largest contribution to this hazard is from M 5.2 earthquakes at 14 km distance.
2. Outreach and Communication Program
A comprehensive and detailed description of Utah FORGE communication and outreach
protocol and activities is provided in the Communications and Outreach Plan of this report. The
following covers activities and approaches relevant and specific to seismic mitigation.
Although the Utah FORGE site is believed to be in a low seismic risk area, the project offers an
opportunity to inform and educate the general public and other stakeholders about seismic
monitoring methods, ground vibration and seismic noise, and the hazards of natural and induced
seismic events both in the project area and beyond.
Utah FORGE is located within the Milford renewable energy corridor that is host to two
geothermal plants, a solar and wind farm, a biogas facility, and several major transmission lines.
In addition to energy corridor stakeholders, seismic mitigation communication and outreach
efforts will target residents, business, and government organizations in Milford, and elsewhere in
Beaver County, Utah. See the Communications and Outreach Plan (Task 1.3.4) for a complete
list of Utah FORGE stakeholders.
Seismic Mitigation Communications and Outreach Contacts
All participants in the Utah FORGE project are expected to contribute to communications and
outreach activities as requested by the project management team (PMT) or the DOE. Dr. Joseph
Moore, Managing Principal Investigator (PI), will oversee communication and outreach activities
and serve as the contact point with the DOE. For seismic mitigation activities, the PI will be
supported by Dr. Kristine Pankow, Associate Director, University of Utah Seismograph Stations;
Mr. Lance Weaver, Utah Forge Website Administrator; and Mr. Mark Milligan, Utah FORGE
Outreach Coordinator and main point of contact for public outreach activities. Emergency
contact information is provided at the end of this section.
Dr. Kristine Pankow will conduct seismic monitoring and mitigation activities for the Utah
FORGE project. The website administrator will manage the website, working closely with the
outreach coordinator to include current information on seismic mitigation. The outreach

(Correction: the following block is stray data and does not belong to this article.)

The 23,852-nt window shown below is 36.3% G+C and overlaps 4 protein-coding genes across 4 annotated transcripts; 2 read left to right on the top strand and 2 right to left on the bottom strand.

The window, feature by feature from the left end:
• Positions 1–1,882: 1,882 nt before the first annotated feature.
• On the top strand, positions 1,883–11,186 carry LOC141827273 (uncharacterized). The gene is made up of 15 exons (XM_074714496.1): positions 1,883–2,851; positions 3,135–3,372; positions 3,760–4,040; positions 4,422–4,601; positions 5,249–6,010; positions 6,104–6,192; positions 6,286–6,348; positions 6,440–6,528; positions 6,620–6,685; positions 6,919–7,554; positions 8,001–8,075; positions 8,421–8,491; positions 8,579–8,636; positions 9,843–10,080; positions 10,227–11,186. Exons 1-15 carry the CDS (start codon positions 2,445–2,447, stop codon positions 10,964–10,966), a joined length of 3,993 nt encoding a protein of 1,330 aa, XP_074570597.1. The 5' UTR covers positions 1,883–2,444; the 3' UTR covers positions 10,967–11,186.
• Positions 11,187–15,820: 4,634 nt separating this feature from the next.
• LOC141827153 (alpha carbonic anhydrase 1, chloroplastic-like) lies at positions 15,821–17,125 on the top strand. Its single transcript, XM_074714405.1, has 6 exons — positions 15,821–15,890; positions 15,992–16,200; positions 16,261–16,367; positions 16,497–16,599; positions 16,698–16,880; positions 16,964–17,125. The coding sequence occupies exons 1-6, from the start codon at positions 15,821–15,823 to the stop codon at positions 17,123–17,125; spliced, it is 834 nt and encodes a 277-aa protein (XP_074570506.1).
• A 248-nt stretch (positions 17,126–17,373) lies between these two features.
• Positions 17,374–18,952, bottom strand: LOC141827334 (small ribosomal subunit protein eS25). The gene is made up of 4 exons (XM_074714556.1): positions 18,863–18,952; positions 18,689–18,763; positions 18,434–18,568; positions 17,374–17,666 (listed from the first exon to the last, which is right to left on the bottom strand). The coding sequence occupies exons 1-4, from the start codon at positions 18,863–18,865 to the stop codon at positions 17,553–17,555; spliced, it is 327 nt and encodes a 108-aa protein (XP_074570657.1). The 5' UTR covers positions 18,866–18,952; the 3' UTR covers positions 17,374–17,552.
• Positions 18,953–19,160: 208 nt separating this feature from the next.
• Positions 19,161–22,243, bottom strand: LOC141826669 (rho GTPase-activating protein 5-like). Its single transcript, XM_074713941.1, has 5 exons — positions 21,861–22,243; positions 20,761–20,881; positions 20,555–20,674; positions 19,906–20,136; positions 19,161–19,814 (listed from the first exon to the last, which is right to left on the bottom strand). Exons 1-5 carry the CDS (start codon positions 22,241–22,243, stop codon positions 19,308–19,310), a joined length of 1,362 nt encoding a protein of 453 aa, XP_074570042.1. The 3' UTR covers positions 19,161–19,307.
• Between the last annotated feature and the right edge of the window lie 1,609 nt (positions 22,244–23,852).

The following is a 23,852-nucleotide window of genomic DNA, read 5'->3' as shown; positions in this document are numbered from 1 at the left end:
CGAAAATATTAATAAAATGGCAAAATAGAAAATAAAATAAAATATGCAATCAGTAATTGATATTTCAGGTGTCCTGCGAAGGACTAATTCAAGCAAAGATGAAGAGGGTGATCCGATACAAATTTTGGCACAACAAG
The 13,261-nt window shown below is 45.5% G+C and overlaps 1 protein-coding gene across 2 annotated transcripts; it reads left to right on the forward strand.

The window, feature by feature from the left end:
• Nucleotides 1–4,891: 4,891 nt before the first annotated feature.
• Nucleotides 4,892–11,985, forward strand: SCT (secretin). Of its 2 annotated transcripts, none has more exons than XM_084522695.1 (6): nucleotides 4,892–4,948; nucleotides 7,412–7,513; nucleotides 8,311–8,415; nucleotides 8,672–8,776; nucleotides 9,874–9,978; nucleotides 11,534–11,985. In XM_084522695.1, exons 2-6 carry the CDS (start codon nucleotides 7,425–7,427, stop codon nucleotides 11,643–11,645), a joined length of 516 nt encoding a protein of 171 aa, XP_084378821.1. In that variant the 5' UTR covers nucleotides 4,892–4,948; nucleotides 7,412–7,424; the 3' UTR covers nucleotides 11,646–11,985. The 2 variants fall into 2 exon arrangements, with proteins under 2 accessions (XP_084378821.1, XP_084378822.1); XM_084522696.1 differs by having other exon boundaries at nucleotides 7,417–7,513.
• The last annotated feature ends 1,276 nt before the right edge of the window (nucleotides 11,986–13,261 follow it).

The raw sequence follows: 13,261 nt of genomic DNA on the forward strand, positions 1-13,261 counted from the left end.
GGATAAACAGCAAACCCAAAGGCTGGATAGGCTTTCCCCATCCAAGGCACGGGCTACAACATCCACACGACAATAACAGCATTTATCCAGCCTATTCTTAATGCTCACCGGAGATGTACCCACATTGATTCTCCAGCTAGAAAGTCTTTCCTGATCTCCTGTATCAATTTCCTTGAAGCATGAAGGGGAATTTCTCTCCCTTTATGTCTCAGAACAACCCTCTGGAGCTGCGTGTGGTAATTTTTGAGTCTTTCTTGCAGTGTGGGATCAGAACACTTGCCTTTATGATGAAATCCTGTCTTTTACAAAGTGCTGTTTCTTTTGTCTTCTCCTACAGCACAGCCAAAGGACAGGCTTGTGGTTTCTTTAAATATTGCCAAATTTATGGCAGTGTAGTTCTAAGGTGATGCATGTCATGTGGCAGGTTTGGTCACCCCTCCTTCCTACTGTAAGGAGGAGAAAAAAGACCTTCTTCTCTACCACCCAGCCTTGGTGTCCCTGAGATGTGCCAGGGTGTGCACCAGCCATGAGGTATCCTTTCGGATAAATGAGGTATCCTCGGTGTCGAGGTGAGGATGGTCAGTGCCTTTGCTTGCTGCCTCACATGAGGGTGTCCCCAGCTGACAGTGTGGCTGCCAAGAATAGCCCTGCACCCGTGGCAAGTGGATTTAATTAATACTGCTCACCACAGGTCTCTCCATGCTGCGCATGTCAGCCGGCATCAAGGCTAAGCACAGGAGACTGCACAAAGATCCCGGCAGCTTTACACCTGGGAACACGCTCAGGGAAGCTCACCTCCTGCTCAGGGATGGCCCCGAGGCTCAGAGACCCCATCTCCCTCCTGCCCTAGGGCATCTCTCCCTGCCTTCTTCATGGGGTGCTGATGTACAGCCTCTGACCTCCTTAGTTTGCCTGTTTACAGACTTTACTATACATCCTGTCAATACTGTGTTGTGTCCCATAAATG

coordinator will seek out opportunities to highlight activities related to seismic mitigation on the
Utah FORGE project. He will serve as a primary contact with the public and will work closely
with the website administrator.
Seismic Mitigation Communications Activities and Protocols
Good communications are essential to avoid misconceptions by the general public and other
stakeholders about the hazard and resultant risk, regardless of how low, associated with Utah
FORGE activities. As operations proceed, Utah FORGE will apprise stakeholders and seek
feedback. To maintain transparency, promote education, and foster a continued rapport with
stakeholders, Utah FORGE will conduct and adhere to the following activities and protocols:
a. Hold stakeholder meetings prior to any activities that may produce or be perceived to produce ground vibration, seismic noise, or induced seismicity. At minimum, we will
hold an initial public meeting that covers technical and non-technical issues, and hold
additional meetings in advance of the first stimulation and after the stimulation to report
on the results. We will notify stakeholders of these meetings and advertise them to the
general public in Milford and the rest of Beaver County. Additional meetings will be
conducted as appropriate.
b. Conduct stakeholder site visits annually, with additional visits during active drilling and stimulation.
c. Install a display for real-time seismic monitoring in the Utah FORGE site office. d. Install an outreach display including a monitor for real-time seismic data in the Milford
High School library, pending final approval by the Principal.
e. Present findings at scientific meetings, educational conferences, and other public forums as appropriate. All materials to be presented shall be approved by the Managing PI. All
materials to be published shall be reviewed by one independent (separate from authors)
reviewer and approved by the managing PI.
f. The Utah FORGE website at http://www.forgeutah.com/ will contain current information about seismicity at the site, including links to live seismographs like
http://www.quake.utah.edu/station/heli/FORU.png and seismic event monitoring at
g. The Utah FORGE Facebook page, and other social media sites that may be developed, will disseminate information and receive feedbac